Strawberries are one of our favorite fruits to eat all year long. They’re sweet and juicy, leaving us constantly craving more. Now using a simple household item like a jar, you can grow strawberries and create a strawberry patch in your very own backyard. Check out our directions below to get started.
1. Begin by constructing a built-in drain on the jar
Typically, this is done by filling the bottom with a 1-inch layer of gravel. Then, separate the gravel from the soil using a piece of nylon pantyhose. When you finish that, fill the jar with potting soil up to the lowest pocket. Pat the soil down until it is firm, so that any trapped air spaces are eliminated.
2. Starting with the lowest pocket, make a small hole in the soil
Thread a single strawberry plant down into the pocket, with its roots facing toward the interior of the jar. Keep adding more soil until you’ve reached the next pocket level. Using your fingers, keep the soil firm. Repeat the planting process until all of the pockets in the jar are filled. However, don’t fill it too high up. You need to leave space at the top for more plants.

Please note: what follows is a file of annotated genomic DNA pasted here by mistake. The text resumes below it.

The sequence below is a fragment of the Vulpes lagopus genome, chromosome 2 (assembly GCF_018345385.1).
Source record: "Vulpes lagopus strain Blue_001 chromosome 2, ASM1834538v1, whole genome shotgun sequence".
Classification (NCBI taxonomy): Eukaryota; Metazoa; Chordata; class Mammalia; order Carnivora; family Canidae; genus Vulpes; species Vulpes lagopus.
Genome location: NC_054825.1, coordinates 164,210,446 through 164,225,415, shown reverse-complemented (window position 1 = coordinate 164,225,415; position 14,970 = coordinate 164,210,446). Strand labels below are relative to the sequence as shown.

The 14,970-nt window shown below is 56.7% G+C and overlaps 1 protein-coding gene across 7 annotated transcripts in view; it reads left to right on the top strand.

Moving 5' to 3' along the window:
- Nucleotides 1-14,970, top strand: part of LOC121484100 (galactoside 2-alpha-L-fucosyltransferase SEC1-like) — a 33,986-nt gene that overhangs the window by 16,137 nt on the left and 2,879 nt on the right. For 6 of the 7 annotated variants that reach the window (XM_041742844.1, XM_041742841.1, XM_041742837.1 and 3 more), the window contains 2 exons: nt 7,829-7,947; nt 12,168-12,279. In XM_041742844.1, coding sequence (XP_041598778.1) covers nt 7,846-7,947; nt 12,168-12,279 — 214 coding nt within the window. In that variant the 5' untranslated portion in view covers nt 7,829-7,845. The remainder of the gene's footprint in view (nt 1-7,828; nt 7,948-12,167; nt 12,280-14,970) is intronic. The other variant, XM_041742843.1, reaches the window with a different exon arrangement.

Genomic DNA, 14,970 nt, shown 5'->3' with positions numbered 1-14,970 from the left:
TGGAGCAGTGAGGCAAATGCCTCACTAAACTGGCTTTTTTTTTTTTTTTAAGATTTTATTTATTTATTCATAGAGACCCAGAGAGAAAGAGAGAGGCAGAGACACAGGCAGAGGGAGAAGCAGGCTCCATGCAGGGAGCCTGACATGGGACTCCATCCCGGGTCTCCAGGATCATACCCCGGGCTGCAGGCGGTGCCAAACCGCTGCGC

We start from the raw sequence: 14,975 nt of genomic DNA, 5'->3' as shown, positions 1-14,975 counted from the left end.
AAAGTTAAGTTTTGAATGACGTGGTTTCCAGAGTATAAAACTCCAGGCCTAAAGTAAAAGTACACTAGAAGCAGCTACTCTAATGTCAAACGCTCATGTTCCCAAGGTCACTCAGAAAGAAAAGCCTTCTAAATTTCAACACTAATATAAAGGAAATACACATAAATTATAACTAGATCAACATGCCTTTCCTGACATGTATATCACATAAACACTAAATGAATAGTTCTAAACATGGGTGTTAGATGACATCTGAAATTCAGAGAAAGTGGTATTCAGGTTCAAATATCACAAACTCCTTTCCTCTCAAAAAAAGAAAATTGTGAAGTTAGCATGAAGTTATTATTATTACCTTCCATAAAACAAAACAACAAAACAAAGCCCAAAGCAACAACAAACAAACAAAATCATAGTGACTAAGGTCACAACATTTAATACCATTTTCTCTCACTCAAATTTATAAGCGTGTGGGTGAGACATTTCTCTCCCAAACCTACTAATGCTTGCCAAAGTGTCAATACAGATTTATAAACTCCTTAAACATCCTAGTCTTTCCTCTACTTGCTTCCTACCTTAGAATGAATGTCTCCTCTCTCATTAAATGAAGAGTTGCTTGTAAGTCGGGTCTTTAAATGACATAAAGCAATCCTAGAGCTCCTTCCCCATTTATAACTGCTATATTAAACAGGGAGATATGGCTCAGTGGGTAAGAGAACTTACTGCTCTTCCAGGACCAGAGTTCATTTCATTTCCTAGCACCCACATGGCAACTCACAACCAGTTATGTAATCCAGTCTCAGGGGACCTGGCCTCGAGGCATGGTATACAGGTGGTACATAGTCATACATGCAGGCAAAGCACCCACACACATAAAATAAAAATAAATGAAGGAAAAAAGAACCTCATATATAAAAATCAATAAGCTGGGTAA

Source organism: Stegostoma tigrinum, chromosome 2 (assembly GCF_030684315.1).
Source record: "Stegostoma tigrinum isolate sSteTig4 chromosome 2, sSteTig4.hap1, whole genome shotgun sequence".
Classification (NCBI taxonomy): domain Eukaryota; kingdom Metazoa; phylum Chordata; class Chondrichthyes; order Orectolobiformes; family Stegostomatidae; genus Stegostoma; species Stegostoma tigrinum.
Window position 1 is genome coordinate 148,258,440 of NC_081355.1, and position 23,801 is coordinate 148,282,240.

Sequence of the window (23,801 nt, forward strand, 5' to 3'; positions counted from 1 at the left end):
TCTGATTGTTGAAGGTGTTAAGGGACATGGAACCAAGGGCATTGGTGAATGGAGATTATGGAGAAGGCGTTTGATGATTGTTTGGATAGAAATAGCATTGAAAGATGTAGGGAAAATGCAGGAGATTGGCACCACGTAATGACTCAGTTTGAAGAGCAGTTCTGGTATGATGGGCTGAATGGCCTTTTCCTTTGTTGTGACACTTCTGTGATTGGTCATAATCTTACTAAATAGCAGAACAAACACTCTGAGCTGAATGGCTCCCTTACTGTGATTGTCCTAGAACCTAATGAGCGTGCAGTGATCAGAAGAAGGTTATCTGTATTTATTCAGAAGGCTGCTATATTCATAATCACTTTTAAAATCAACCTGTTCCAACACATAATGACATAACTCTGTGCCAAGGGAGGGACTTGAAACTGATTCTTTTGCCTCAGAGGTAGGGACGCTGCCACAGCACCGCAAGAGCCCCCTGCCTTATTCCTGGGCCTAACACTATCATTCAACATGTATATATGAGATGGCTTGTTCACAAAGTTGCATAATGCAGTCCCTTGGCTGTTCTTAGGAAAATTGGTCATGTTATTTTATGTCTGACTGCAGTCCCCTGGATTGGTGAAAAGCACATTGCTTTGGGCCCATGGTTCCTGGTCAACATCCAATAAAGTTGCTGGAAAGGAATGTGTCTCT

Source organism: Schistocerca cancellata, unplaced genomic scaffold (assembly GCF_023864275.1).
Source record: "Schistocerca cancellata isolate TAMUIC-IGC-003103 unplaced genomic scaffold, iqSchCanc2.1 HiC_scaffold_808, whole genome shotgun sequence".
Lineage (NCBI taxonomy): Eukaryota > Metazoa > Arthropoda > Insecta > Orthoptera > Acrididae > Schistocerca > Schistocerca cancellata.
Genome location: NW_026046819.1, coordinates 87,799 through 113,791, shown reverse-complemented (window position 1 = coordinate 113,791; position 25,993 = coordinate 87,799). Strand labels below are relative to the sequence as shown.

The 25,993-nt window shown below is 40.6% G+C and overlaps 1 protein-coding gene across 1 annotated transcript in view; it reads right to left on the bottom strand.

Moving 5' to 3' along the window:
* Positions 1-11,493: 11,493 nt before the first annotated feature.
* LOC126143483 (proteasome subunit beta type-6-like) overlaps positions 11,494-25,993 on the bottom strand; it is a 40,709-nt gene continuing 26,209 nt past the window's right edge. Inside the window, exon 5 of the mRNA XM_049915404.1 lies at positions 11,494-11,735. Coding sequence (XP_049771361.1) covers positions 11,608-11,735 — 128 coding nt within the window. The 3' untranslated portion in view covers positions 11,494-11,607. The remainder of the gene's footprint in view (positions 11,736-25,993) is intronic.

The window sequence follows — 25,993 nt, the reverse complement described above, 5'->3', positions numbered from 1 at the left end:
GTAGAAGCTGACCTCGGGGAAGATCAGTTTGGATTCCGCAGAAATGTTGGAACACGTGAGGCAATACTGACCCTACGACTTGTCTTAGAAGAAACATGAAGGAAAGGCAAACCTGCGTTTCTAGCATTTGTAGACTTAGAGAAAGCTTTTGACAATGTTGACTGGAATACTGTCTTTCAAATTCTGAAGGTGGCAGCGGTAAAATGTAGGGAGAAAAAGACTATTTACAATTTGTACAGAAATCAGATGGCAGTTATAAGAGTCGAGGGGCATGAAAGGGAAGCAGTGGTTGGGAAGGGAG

If you’re using a larger jar, drill holes into a length of 2 ¼ inch diameter PVC pipe at 4-inch intervals. Take the pipe and insert it into the jar’s center, down through the soil to the bottom pocket. Make sure you do this before you begin planting, since it allows water to seep down and soak lower plants in the process. To achieve a dense, flowing look, we recommend that you finish off the top of your jar with a number of plants spaced tightly together.
3. Lastly, container gardens dry out fast, so water frequently and add plant food when needed
At Gracious Gardening, we suggest that you use moist soil and vitamins. They will truly help your garden flourish. Besides the occasional manicure, there is no extra maintenance required. However, do snap off any dead leaves and overripe fruit you see growing in the jar. This will keep your plants looking fresh and vibrant. Also, rotate the jar one-quarter turn every couple of days, so that the plants and berries receive an equal amount of sunlight.